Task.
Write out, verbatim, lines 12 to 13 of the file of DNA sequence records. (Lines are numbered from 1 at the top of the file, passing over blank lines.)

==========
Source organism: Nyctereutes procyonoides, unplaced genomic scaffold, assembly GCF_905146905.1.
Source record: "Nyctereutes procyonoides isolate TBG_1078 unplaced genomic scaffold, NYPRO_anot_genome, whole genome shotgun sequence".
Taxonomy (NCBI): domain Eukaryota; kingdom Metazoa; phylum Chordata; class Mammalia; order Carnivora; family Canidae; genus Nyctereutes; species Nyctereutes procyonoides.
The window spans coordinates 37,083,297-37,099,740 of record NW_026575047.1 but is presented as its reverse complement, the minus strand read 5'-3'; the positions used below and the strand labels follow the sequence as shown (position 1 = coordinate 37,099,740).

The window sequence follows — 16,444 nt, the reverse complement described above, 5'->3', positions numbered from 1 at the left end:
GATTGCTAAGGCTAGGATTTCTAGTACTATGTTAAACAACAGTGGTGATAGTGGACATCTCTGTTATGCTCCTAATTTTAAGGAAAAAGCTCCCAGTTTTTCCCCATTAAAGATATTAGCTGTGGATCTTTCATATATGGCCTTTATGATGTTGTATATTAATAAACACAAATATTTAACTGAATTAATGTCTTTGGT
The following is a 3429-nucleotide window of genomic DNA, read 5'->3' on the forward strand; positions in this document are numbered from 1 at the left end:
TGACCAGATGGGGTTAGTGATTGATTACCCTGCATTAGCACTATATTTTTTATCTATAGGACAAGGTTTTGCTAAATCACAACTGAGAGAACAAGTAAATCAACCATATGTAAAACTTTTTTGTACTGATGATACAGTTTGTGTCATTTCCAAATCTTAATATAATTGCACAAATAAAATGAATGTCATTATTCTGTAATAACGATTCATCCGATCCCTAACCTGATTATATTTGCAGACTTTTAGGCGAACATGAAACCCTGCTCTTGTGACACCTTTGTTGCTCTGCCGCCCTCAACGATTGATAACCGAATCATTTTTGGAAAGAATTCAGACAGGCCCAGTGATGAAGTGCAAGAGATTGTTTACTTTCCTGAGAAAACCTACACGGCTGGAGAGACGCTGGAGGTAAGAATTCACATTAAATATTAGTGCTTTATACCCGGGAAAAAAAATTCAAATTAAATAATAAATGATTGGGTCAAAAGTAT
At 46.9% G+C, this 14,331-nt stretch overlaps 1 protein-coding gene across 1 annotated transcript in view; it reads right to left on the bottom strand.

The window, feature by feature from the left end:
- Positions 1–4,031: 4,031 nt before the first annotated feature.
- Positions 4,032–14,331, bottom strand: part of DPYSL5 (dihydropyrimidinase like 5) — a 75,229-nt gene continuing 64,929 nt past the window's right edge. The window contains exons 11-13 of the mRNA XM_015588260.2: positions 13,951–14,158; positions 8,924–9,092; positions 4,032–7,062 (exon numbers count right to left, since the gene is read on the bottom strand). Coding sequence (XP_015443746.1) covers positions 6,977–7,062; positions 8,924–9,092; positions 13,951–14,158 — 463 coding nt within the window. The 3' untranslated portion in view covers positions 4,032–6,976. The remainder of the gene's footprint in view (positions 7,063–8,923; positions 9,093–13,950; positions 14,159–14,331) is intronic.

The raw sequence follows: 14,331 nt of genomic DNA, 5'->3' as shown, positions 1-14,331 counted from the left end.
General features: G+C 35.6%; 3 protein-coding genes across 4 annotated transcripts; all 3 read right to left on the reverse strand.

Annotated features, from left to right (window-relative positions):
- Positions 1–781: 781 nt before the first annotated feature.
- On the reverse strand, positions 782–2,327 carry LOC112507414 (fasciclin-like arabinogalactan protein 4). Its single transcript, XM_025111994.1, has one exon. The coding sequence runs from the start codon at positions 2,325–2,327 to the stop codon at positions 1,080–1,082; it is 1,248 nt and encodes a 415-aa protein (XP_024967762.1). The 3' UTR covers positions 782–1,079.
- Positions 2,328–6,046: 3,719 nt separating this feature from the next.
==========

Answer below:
- Positions 4,032–14,331, bottom strand: part of DPYSL5 (dihydropyrimidinase like 5) — a 75,229-nt gene continuing 64,929 nt past the window's right edge. The window contains exons 11-13 of the mRNA XM_015588260.2: positions 13,951–14,158; positions 8,924–9,092; positions 4,032–7,062 (exon numbers count right to left, since the gene is read on the bottom strand). Coding sequence (XP_015443746.1) covers positions 6,977–7,062; positions 8,924–9,092; positions 13,951–14,158 — 463 coding nt within the window. The 3' untranslated portion in view covers positions 4,032–6,976. The remainder of the gene's footprint in view (positions 7,063–8,923; positions 9,093–13,950; positions 14,159–14,331) is intronic.

The raw sequence follows: 14,331 nt of genomic DNA, 5'->3' as shown, positions 1-14,331 counted from the left end.